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Instinctual journey will have some migratory birds landing in expanded habitat

Instinctual journey will have some migratory birds landing in expanded habitat

Story by Beverly Moseley

Almost three months have passed since the explosion of the Deepwater Horizon oil well in the Gulf of Mexico. Oil has reached some coastal beaches and marshes on the Gulf, adversely affecting the habitat for coastal wildlife.

These coastal areas will soon be the destination of more than 50 million migratory birds that will instinctively make their annual journey through the central flyway zone to the Gulf region.

The U.S. Department of Agriculture (USDA) has launched the first ever Migratory Bird Habitat Initiative in an effort to develop or enhance these coastal habitat areas for migrating populations. Through this initiative, participating farmers will be providing additional habitat suitable for birds to rest, feed and roost.

�People forget about the migratory birds that come in the fall and the spring and it�s going to affect them,� said James Gentz, who farms rice in Jefferson County, Texas, and operates Gentz Cattle Company. �To try and help those particular animals is something that I think all us farmers should do and this is a good program to allow that to happen.�

Gentz enrolled more than 700 acres into the initiative, administered by the Natural Resources Conservation Service (NRCS), which utilizes existing USDA Farm Bill programs. NRCS will cost-share an estimated 75 percent of the costs for Gentz to flood his fallow rice fields.

Pumping water to flood fallow fields is a major expense for farmers. Gentz said even though his farm has an efficient water pumping station, it will be costly. He estimates that it will cost about $50 an acre this year to flood. This figure also takes into account items such as pump maintenance. It will take a minimum of two weeks to flood the 700 acres, he said.

Years of working together has forged a strong relationship between Gentz and NRCS field staff in Beaumont. Today, they continue to work side-by-side on accomplishing the initiative�s objectives.

�He�s progressive in what he�s thinking about doing and how he does it. He is always looking ahead to something new,� said Tom Bresee, a NRCS civil engineering technician in Beaumont.

One conservation practice that Gentz has worked with NRCS on is laser leveling of his rice fields. A benefit of this practice is more uniform distribution of water throughout rice fields. Gentz will be able to evenly distribute and customize water levels when flooding fallow fields, while also reducing the flooding time and associated costs.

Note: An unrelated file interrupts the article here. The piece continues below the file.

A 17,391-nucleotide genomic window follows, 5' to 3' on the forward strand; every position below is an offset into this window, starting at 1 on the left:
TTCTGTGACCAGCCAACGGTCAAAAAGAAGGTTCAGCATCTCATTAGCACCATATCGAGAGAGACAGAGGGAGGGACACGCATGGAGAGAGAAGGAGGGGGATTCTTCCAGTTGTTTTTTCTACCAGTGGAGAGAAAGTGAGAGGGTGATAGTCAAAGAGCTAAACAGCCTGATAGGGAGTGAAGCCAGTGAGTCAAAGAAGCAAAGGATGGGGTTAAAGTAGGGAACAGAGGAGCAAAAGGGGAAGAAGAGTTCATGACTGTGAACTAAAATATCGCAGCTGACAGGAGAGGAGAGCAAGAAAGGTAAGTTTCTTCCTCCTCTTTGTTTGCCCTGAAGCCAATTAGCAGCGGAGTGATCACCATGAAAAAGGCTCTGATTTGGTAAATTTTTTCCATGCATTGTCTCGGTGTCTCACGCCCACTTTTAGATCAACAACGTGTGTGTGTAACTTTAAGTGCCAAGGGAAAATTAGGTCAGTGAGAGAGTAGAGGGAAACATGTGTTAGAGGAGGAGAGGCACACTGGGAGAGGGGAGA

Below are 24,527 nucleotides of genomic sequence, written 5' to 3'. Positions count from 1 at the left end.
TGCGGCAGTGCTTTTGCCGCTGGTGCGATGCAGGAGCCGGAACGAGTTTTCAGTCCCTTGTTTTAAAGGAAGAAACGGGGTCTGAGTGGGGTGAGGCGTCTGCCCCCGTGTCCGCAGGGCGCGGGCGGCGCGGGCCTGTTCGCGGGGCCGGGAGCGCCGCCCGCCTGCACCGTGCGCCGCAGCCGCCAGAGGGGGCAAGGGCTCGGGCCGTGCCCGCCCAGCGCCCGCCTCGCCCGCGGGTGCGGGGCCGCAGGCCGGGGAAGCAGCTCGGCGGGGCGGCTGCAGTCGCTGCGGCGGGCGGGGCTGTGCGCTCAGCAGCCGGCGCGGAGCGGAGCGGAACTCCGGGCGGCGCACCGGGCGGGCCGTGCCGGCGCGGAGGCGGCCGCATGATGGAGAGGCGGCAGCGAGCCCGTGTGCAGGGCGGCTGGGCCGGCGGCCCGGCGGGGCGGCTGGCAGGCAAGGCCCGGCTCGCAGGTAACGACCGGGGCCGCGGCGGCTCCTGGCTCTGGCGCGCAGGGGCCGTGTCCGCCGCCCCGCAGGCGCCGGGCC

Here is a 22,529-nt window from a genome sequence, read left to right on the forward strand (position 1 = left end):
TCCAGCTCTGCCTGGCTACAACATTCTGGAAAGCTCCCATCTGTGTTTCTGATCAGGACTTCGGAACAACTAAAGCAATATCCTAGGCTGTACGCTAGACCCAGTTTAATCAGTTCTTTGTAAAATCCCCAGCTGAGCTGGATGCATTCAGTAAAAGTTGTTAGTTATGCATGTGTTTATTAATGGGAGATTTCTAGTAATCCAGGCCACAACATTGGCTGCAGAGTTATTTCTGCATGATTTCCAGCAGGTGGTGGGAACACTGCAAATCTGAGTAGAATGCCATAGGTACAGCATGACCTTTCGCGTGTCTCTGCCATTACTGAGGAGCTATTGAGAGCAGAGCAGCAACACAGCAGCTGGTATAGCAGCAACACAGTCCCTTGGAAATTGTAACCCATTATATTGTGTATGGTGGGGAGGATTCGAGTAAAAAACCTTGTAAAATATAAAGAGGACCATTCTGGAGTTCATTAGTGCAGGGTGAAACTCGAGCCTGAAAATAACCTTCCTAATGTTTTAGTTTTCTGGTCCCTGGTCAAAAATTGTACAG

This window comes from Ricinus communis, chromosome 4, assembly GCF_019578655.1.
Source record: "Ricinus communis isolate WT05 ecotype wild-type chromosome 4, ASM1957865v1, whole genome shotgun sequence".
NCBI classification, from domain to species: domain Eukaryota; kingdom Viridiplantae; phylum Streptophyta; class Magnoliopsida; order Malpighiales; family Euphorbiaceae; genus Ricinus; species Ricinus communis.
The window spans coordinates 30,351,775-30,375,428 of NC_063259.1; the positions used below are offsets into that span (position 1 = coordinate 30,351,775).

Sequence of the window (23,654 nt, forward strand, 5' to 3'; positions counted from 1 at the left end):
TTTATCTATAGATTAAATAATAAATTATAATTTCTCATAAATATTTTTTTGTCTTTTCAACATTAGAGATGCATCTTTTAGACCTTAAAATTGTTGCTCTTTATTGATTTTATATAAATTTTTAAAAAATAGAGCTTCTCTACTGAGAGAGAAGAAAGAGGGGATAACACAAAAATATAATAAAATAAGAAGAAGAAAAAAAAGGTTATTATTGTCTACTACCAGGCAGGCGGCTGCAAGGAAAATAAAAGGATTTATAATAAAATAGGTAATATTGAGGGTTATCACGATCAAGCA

�You can customize the water to whatever level you want,� Bresee said. �It�s set up so that this is an easy place to flood, because everything is already set up for it.�

Gentz looks forward to when rice harvest is over and all his fallow fields are flooded. Some of his fields will be flooded until the end of March when the initiative ends. During that time, Gentz said he looks forward to managing the waterfowl and shorebird habitat, while riding the levees and monitoring bird sightings and numbers.

�I�m hoping we�ll be getting a lot of migratory ducks and birds out here,� he said.

James Gentz says it can be costly to pump water onto fallow fields, however this water pumping station should be cost-efficient when flooding the more than 700 acres of fallow fields he enrolled into the USDA-NRCS Migratory Bird Habitat Initiative. James Gentz, (right), who farms rice in Jefferson County, Texas, and operates Gentz Cattle Company and Tom Bresee, (left), NRCS civil engineering technician in Beaumont, wade into growing rice fields to assess plant quality. When harvested, Gentz will flood this field to create suitable habitat for migrating bird populations.

James Gentz says it can be costly to pump water onto fallow fields, however this water pumping station should be cost-efficient when flooding the more than 700 acres of fallow fields he enrolled into the USDA-NRCS Migratory Bird Habitat Initiative.

James Gentz, (right), who farms rice in Jefferson County, Texas, and operates Gentz Cattle Company and Tom Bresee, (left), NRCS civil engineering technician in Beaumont, wade into growing rice fields to assess plant quality. When harvested, Gentz will flood this field to create suitable habitat for migrating bird populations.

James Gentz, who farms rice in Jefferson County, Texas, checks out a fallow rice field that is part of the more than 700 acres he enrolled into the first-ever USDA-NRCS Migratory Bird Habitat Initiative. Smart Weed is one plant that is abundant in Gentz�s fallow fields. Ducks and other waterfowl benefit from consuming the invertebrates that the Smart Weed provides food and habitat. Ducks also consume the seeds of Smart Weed.James Gentz, who farms rice in Jefferson County, Texas, checks out a fallow rice field that is part of the more than 700 acres he enrolled into the first-ever USDA-NRCS Migratory Bird Habitat Initiative. Smart Weed is one plant that is abundant in Gentz�s fallow fields. Ducks and other waterfowl benefit from consuming the invertebrates that the Smart Weed provides food and habitat. Ducks also consume the seeds of Smart Weed.

James Gentz, who farms rice in Jefferson County, Texas, checks out a fallow rice field that is part of the more than 700 acres he enrolled into the first-ever USDA-NRCS Migratory Bird Habitat Initiative. Smart Weed is one plant that is abundant in Gentz�s fallow fields. Ducks and other waterfowl benefit from consuming the invertebrates that the Smart Weed provides food and habitat. Ducks also consume the seeds of Smart Weed.